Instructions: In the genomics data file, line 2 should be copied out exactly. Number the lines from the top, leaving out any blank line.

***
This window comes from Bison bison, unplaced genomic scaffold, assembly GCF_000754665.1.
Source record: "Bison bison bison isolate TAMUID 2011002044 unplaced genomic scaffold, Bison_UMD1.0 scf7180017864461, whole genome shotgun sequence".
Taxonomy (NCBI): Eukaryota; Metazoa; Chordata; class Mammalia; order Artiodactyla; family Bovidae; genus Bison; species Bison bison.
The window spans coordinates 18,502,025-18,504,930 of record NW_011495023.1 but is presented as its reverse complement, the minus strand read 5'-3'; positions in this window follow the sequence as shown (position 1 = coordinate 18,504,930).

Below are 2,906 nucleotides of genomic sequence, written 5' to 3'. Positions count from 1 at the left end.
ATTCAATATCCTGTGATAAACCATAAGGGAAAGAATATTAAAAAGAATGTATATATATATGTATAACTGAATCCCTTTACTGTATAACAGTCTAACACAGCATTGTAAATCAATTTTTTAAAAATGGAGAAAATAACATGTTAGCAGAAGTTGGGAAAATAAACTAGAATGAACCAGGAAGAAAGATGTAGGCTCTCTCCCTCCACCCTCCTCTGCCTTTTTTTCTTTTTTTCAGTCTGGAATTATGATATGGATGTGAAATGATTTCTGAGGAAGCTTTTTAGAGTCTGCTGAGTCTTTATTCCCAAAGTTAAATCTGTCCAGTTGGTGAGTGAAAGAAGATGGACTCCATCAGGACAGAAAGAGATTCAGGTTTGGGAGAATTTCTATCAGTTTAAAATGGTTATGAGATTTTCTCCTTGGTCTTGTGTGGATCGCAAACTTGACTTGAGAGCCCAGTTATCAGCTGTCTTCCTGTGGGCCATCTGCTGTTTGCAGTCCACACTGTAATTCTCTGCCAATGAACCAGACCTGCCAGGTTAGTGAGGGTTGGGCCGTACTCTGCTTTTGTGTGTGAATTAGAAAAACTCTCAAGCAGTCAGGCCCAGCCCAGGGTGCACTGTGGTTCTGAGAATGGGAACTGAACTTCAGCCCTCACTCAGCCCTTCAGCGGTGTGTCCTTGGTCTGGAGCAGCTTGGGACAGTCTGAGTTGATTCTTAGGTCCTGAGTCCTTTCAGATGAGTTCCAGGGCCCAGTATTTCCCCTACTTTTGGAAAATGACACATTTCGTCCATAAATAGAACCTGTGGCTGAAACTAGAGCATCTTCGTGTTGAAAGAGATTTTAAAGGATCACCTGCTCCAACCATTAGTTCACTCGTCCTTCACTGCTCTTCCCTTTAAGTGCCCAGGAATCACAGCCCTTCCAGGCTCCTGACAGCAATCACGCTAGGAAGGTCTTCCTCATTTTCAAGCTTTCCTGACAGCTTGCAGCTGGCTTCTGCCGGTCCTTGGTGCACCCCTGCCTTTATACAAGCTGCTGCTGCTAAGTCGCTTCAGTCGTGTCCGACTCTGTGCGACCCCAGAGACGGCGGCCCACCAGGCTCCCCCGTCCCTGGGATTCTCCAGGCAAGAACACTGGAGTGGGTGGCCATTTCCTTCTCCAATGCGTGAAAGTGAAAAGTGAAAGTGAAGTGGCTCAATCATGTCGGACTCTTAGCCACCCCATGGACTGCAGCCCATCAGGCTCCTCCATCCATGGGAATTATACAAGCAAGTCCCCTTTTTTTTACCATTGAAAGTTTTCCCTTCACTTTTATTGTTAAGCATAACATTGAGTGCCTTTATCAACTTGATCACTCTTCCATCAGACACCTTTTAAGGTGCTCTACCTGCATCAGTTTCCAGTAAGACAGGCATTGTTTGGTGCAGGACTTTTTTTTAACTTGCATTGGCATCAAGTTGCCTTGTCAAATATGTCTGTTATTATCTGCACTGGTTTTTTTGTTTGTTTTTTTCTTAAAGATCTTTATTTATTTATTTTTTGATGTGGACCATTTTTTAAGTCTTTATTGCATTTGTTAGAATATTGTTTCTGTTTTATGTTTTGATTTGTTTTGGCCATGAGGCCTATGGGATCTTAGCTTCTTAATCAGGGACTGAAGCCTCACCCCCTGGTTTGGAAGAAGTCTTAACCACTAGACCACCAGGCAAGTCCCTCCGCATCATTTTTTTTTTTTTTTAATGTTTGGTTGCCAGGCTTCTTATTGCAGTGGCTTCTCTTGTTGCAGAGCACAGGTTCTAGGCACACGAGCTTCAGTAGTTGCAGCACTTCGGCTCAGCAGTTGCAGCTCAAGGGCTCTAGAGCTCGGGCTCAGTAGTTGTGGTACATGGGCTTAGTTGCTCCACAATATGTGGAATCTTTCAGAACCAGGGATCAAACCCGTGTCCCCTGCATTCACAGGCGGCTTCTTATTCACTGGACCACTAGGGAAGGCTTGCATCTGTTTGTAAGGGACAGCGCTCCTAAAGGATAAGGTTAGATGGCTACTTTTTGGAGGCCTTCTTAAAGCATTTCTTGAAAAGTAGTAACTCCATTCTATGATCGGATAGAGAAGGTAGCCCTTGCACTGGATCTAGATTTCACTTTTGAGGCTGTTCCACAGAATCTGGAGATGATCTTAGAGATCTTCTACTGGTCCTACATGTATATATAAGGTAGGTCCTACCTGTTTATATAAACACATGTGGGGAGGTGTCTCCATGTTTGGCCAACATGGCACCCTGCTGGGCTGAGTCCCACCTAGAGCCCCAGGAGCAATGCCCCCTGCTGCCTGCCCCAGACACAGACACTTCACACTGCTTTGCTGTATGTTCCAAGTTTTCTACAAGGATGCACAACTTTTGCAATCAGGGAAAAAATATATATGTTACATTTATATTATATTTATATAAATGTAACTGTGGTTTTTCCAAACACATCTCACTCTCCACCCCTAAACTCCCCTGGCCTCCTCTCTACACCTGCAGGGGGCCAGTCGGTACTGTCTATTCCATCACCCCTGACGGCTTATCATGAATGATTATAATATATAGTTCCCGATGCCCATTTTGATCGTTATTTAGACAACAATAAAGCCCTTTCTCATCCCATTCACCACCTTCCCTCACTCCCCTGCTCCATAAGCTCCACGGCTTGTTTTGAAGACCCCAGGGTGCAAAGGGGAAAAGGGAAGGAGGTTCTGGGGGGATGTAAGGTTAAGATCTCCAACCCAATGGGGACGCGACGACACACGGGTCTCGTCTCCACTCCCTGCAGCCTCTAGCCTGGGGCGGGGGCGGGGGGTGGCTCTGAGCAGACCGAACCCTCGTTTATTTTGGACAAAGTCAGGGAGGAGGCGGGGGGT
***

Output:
Source record: "Bison bison bison isolate TAMUID 2011002044 unplaced genomic scaffold, Bison_UMD1.0 scf7180017864461, whole genome shotgun sequence".